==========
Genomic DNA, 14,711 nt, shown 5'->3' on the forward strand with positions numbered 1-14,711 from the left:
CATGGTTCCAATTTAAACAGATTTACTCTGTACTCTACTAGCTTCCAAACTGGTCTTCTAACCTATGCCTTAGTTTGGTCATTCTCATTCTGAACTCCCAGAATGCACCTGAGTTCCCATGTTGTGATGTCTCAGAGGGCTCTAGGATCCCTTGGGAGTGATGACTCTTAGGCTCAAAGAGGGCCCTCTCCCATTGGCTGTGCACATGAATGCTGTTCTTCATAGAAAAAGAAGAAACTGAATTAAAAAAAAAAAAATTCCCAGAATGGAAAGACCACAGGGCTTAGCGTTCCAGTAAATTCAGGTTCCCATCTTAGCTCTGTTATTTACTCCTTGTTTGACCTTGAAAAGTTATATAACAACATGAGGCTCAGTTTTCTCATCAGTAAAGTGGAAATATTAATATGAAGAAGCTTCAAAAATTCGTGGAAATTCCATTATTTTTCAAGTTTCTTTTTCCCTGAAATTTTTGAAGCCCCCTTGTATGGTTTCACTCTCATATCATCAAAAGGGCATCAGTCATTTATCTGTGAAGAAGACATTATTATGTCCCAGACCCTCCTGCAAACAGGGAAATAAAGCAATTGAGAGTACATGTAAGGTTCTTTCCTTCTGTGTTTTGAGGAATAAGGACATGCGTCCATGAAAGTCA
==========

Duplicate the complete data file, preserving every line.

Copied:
Genomic DNA, 14,711 nt, shown 5'->3' on the forward strand with positions numbered 1-14,711 from the left:
CATGGTTCCAATTTAAACAGATTTACTCTGTACTCTACTAGCTTCCAAACTGGTCTTCTAACCTATGCCTTAGTTTGGTCATTCTCATTCTGAACTCCCAGAATGCACCTGAGTTCCCATGTTGTGATGTCTCAGAGGGCTCTAGGATCCCTTGGGAGTGATGACTCTTAGGCTCAAAGAGGGCCCTCTCCCATTGGCTGTGCACATGAATGCTGTTCTTCATAGAAAAAGAAGAAACTGAATTAAAAAAAAAAAAATTCCCAGAATGGAAAGACCACAGGGCTTAGCGTTCCAGTAAATTCAGGTTCCCATCTTAGCTCTGTTATTTACTCCTTGTTTGACCTTGAAAAGTTATATAACAACATGAGGCTCAGTTTTCTCATCAGTAAAGTGGAAATATTAATATGAAGAAGCTTCAAAAATTCGTGGAAATTCCATTATTTTTCAAGTTTCTTTTTCCCTGAAATTTTTGAAGCCCCCTTGTATGGTTTCACTCTCATATCATCAAAAGGGCATCAGTCATTTATCTGTGAAGAAGACATTATTATGTCCCAGACCCTCCTGCAAACAGGGAAATAAAGCAATTGAGAGTACATGTAAGGTTCTTTCCTTCTGTGTTTTGAGGAATAAGGACATGCGTCCATGAAAGTCA